7/03/2019 Peter Durantine

Students Track Down Symptoms of Down Syndrome

In the corner of a Franklin & Marshall College biology lab, senior Thang Ton arranged a series of vials containing mouse embryos afloat in clear liquid. 

“I’m putting the embryos through a solution dehydration process so that I can embed them in wax to study them better,” Thang said. 

Thang, and fellow senior and biology major Nina Dashti-Gibson, are working on a Hackman Scholar research project that involves the skeletal development and immune function in mouse models for Down syndrome, a genetic disorder caused by an extra copy of chromosome 21.

  • Biology majors Nina Dashti-Gibson and Thang Ton examine mouse models to understand when Down syndrome occurs in physical development. Biology majors Nina Dashti-Gibson and Thang Ton examine mouse models to understand when Down syndrome occurs in physical development. Image Credit: Deb Grove

Professor of Biology Clara Moore said their research goal is to determine when disruption from Down syndrome occurs in physical development, what pathways are disrupted, and how to treat the symptoms. 

“In the case of Down syndrome, you want to identify the symptoms in each organ system,” Moore said. “If we can learn where the problems arise, either in a fetus, a newborn or an adult, we can develop treatments that alleviate the inflammation or distress associated with Down syndrome.”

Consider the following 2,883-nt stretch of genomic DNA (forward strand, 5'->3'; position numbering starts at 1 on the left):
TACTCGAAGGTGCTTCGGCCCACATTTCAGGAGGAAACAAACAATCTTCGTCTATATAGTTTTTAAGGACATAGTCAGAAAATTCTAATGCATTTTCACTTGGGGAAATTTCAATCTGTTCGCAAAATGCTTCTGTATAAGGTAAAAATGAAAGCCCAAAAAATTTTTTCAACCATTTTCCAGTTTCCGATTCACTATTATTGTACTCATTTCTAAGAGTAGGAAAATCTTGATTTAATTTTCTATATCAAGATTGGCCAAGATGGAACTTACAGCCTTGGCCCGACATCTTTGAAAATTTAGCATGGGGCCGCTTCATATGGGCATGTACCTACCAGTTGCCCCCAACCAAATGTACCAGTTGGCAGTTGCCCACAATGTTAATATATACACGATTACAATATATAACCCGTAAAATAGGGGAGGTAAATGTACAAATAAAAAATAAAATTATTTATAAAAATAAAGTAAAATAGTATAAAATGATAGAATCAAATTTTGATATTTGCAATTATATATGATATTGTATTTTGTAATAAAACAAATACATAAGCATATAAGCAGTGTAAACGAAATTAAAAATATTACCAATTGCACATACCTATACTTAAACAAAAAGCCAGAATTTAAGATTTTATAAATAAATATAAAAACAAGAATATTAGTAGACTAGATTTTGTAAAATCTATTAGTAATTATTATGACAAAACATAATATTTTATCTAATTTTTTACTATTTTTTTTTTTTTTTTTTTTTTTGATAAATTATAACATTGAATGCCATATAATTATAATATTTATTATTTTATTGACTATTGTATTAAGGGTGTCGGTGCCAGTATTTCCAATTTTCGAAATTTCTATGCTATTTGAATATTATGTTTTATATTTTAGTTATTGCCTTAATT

Thang, focused on abnormalities in the immune system, examines mouse organs like the spleen, but also bone marrow, where the immune system develops in adults. 

“I’m hoping to find that there is some correlation in the animal model compared to the humans,” he said. “We’ve looked at phenotypes and gene expression patterns, and now we’re looking at the B cells in the bone marrow.” 

Nina examines skeletal abnormalities in mice. She measures different characteristics of bone development in the mouse model.

“We know that there are certain skeletal phenotypes associated with Down syndrome, such as short stature, low bone mineral density, and high rates of osteoporosis,” she said. “Evidence suggests that these phenotypes originate during embryonic development. However, we don’t know exactly when during development they begin, and we don’t yet understand the mechanisms by which they occur.”

The student researchers enjoy theopportunity to work closely with a faculty mentor expert, and they embrace the independence they gain from doing their own research. 

“We’re involved in every aspect of the research, from literature searches to planning projects to purchasing supplies to finding protocols to carrying out experiments to analyzing data to troubleshooting to writing up results,” said Nina, who plans to attend medical school. 

Thang, the Quantitative & Science Center’s Biology head tutor, plans to become a biology teacher. “That’s the end goal; I want to teach,” he said. “I’m learning a lot here, learning that I like to teach.”

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